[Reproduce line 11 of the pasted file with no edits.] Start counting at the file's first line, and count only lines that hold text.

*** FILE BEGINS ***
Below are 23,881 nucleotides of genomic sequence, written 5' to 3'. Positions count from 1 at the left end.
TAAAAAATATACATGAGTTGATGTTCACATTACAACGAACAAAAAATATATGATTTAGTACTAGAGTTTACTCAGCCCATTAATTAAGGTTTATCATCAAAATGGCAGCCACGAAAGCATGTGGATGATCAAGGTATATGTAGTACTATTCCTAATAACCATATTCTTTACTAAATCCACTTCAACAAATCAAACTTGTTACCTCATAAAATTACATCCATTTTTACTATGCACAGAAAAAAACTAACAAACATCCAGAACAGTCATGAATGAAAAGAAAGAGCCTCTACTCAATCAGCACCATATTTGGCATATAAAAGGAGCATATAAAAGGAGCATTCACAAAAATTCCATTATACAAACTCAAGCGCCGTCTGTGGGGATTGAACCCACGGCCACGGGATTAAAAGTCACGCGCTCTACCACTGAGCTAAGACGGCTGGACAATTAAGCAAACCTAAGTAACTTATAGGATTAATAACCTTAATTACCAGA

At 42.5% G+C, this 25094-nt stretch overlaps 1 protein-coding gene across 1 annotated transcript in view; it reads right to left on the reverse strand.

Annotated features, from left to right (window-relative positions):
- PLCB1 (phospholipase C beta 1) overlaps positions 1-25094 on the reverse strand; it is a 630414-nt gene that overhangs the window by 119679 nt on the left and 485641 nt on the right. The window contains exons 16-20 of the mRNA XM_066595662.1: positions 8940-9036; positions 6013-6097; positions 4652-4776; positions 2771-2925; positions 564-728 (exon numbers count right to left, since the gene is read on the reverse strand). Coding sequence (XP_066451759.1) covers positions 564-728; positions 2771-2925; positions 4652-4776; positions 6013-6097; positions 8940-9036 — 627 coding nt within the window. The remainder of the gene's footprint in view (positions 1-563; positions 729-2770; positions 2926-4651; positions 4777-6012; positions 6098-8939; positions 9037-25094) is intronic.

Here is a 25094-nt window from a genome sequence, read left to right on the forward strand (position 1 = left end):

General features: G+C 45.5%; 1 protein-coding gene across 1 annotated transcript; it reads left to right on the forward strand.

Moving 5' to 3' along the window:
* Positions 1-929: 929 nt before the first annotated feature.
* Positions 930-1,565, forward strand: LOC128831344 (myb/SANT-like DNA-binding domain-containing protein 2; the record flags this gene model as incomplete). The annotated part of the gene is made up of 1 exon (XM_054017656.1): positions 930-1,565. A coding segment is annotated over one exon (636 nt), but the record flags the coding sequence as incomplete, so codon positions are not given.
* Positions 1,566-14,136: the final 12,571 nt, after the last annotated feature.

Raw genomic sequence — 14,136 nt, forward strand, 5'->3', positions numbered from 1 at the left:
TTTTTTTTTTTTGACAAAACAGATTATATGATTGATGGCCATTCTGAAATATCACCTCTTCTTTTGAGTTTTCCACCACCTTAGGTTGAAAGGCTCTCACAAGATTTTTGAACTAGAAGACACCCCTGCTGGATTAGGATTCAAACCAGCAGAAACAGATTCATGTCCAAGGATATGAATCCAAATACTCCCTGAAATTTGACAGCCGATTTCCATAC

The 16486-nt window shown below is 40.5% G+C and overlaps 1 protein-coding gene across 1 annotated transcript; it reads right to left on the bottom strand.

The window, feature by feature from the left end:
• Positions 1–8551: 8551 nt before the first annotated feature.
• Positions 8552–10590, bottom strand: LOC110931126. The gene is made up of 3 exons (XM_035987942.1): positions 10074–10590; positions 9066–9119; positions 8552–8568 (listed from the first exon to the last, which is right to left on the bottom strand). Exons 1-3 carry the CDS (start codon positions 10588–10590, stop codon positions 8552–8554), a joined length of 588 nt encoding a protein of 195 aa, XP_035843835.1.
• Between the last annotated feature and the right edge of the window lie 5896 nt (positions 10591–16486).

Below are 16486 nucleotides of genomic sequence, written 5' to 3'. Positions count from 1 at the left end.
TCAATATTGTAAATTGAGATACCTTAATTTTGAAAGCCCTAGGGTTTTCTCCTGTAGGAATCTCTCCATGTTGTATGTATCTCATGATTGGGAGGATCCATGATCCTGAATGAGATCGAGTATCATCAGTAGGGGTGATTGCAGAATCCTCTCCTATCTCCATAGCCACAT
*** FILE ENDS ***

* Positions 1,566-14,136: the final 12,571 nt, after the last annotated feature.